The National Highway Traffic Safety Administration has released early estimates for the total number of traffic fatalities in 2014.
Statistical projections indicate 32,675 people were killed on our nation’s roads last year. That is a very marginal decrease of just 0.1 percent as compared to 2013, when a total of 32,719 traffic deaths were reported.
While traffic deaths were down slightly last year, in almost every area, the numbers actually shot up by 5 percent in the last quarter. That is when 11,396 people were killed in collisions, as compared to 10,813 reported in the fourth quarter of 2013.That is the first quarterly increase in auto accident fatalities since the third quarter of 2012.
While there has been an overall trend of declining motor vehicle accident deaths in the U.S. since 2006, there have been markedly different statistics when broken down by region.
For example, in Region 4, which includes Alabama, Tennessee, Georgia, South Carolina and Florida, there has actually been a 2 percent increase in traffic deaths in 2014 as compared to 2013.
In Region 6, which includes Mississippi, Louisiana, Oklahoma, Texas and New Mexico, there was a 4 percent increase. Other surrounding regions were either up or down by 2 percent.
The most drastic change came from Region 8, which includes North and South Dakota, Wyoming, Colorado, Utah and Nevada. There, officials reported a 9 percent increase in traffic deaths from 2013 to 2014.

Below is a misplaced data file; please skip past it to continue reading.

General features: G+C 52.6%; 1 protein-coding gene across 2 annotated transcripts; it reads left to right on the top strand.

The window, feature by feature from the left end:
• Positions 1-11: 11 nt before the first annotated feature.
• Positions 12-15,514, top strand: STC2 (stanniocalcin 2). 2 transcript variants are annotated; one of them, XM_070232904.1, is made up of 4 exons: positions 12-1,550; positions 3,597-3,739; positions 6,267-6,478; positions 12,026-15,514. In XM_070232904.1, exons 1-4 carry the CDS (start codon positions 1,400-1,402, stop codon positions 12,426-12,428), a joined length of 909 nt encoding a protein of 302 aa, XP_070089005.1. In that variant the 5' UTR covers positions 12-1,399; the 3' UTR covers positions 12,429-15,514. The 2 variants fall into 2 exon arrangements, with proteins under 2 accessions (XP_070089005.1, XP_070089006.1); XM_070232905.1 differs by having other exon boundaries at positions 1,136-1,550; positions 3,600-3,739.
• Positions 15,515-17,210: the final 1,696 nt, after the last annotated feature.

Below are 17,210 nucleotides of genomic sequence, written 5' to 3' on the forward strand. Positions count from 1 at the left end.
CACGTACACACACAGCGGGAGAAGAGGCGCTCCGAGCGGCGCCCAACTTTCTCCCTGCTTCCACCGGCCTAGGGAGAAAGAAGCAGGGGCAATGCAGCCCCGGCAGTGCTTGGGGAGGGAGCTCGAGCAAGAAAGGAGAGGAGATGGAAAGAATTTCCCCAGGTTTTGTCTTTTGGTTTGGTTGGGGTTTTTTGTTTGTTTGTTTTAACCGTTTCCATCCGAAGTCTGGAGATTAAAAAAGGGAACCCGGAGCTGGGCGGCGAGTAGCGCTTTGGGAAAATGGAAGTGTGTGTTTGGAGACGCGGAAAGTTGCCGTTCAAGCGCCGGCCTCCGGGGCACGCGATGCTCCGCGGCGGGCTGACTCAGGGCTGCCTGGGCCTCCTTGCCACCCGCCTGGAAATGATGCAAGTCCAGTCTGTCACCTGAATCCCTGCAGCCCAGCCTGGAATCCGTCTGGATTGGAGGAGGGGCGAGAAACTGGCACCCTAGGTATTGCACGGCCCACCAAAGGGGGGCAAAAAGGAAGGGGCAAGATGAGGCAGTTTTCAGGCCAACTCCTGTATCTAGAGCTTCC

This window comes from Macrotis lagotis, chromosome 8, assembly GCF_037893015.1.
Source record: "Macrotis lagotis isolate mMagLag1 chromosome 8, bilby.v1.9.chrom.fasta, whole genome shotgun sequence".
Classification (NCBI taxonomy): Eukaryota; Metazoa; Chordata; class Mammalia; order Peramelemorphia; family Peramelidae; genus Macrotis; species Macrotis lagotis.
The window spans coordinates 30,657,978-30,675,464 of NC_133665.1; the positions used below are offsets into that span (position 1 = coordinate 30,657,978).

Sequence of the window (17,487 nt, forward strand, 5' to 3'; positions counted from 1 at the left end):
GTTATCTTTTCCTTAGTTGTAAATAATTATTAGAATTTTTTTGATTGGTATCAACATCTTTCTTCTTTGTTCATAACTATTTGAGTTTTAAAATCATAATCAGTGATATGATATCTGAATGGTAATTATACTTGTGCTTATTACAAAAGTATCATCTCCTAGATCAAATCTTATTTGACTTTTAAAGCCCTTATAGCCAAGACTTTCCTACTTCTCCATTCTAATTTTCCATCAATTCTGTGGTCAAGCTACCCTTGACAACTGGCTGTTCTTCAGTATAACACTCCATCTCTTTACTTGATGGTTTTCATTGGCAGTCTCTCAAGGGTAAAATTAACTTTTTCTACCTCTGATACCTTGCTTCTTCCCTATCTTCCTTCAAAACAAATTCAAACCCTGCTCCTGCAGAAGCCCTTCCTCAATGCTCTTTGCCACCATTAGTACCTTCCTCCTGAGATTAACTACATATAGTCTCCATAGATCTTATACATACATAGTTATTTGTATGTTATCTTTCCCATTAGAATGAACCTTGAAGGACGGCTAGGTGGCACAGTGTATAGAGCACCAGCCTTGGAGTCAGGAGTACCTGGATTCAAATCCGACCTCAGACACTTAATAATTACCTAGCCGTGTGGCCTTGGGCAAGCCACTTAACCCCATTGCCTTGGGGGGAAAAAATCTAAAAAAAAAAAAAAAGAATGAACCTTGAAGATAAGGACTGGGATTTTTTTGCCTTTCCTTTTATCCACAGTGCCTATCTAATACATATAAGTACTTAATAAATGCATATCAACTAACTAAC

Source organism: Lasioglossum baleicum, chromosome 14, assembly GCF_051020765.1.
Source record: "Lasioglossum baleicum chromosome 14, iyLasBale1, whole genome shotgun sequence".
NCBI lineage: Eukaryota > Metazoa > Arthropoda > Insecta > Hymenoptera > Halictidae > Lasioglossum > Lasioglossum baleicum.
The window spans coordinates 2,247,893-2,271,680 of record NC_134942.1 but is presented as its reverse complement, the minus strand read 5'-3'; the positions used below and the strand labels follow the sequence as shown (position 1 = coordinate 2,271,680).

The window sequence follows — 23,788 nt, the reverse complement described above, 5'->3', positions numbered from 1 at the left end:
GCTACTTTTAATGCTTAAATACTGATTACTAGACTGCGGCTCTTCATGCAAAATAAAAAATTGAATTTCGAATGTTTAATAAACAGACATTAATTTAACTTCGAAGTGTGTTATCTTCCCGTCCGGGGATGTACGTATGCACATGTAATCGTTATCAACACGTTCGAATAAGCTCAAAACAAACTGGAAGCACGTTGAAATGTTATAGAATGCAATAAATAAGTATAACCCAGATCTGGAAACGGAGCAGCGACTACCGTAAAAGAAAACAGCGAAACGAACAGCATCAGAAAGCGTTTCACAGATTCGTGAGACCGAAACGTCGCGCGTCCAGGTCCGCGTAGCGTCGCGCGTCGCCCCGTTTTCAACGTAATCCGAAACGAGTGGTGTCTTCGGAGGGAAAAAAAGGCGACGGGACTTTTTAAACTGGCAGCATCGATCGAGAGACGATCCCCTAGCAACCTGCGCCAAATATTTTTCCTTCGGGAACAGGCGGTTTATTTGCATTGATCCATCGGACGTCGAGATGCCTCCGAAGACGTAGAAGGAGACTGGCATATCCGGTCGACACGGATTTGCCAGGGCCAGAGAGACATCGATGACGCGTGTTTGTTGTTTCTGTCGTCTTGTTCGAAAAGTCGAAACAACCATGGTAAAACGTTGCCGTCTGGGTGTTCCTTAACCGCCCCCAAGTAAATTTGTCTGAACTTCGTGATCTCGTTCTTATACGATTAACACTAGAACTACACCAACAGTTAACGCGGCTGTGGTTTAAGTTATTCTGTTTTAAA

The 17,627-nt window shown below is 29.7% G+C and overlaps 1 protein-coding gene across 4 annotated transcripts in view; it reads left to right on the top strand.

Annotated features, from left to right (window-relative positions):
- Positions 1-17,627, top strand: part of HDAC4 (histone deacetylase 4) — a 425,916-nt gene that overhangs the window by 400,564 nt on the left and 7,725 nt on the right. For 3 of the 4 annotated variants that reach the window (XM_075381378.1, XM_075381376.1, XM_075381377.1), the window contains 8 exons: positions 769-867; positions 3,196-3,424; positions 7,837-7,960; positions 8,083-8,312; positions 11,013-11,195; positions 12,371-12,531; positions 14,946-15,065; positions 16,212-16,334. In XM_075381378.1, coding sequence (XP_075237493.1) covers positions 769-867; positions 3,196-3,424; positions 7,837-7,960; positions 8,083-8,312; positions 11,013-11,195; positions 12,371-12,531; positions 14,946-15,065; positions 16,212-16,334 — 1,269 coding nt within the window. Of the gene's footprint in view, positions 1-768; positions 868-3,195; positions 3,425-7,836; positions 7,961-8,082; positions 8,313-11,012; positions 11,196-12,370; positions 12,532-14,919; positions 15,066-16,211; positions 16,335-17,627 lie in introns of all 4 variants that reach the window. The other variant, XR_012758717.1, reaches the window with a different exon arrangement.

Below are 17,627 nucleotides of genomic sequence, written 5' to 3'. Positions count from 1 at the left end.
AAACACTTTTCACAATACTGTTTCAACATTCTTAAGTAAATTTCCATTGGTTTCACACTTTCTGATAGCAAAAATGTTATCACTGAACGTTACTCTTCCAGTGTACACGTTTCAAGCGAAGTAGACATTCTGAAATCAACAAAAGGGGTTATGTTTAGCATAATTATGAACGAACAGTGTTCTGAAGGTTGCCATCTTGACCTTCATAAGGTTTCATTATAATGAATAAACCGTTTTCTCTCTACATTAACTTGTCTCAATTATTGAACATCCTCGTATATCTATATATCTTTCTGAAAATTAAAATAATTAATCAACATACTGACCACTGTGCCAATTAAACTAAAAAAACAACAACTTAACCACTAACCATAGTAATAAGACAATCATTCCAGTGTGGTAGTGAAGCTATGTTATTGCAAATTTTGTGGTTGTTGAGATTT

The data is not a comprehensive report, and doesn’t break down data by state and type of crash (drunk driver, speeding, teen drivers, etc.). That will come later when the NHTSA releases its official report.
We do know that in 2013, there were more than 5 million crashes nationally, resulting in more than 2.3 million injuries and nearly 33,000 deaths. Of those roughly one-third were caused by a drunk driver, collectively costing us $242 billion in economic damages for medical bills, lost wages and other expenses.
The rate of fatal crashes counted in total from 2013 to 2014 decreased by 3.1 percent and the injury rate fell by 3.8 percent.
Still, these figures can be misleading as they might make people think car accidents are no longer a serious problem, either in Alabama or elsewhere. That’s simply not true.
Consider some of the recent car accident headlines out of Alabama:
- One person was killed and three critically injured in Pelham in July following a head-on collision between a passenger vehicle and a tanker truck. One of those injured suffered burns on 80 percent of his body.
- A 16-year-old was killed and another seriously injured in a single-car crash in Lamar County in late June after driver veered off the road and struck two trees.
- A 19-year-old football player from Troy University was killed in late June on U.S. 231 in a multiple vehicle collision.
The list goes on, and we see these tragedies every single day in Alabama. Our experienced legal team is dedicated to representing the rights of those who have had their lives impacted as a result of a traffic accident.
Call Allred & Allred P.C. at 1-866-942-9315 to speak with a Montgomery personal injury lawyer.
Early Estimate of Motor Vehicle Total Fatalities in 2014, June 2015, Press Release, National Highway Traffic Safety Administration
More Blog Entries:
Kelly v. State Farm – Establishing Bad Faith by Auto Insurance Firm, May 31, 2015, Montgomery Car Accident Attorney Blog